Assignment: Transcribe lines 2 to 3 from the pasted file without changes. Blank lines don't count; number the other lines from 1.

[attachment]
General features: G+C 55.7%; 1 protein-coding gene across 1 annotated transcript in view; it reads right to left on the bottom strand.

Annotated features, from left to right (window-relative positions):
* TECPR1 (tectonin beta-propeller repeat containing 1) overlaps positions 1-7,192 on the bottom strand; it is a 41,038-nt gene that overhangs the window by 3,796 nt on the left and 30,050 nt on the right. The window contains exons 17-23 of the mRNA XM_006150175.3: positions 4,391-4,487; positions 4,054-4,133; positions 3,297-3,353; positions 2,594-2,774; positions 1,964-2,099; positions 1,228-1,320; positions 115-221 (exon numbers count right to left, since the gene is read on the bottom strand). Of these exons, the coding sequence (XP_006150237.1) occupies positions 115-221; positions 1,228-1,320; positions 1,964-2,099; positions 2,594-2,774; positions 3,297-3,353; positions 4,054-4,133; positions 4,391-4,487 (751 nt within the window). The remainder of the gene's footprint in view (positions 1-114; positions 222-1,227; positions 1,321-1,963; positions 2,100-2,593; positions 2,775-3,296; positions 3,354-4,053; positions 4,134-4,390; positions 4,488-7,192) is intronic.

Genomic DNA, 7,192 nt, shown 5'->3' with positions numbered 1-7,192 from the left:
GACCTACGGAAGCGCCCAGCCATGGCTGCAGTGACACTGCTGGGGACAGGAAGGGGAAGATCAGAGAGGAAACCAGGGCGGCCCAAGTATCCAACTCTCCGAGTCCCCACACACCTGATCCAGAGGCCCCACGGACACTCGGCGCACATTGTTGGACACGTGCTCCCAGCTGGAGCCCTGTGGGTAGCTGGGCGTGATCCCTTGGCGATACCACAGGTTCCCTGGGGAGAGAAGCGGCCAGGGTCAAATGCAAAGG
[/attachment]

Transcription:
Annotated features, from left to right (window-relative positions):
* TECPR1 (tectonin beta-propeller repeat containing 1) overlaps positions 1-7,192 on the bottom strand; it is a 41,038-nt gene that overhangs the window by 3,796 nt on the left and 30,050 nt on the right. The window contains exons 17-23 of the mRNA XM_006150175.3: positions 4,391-4,487; positions 4,054-4,133; positions 3,297-3,353; positions 2,594-2,774; positions 1,964-2,099; positions 1,228-1,320; positions 115-221 (exon numbers count right to left, since the gene is read on the bottom strand). Of these exons, the coding sequence (XP_006150237.1) occupies positions 115-221; positions 1,228-1,320; positions 1,964-2,099; positions 2,594-2,774; positions 3,297-3,353; positions 4,054-4,133; positions 4,391-4,487 (751 nt within the window). The remainder of the gene's footprint in view (positions 1-114; positions 222-1,227; positions 1,321-1,963; positions 2,100-2,593; positions 2,775-3,296; positions 3,354-4,053; positions 4,134-4,390; positions 4,488-7,192) is intronic.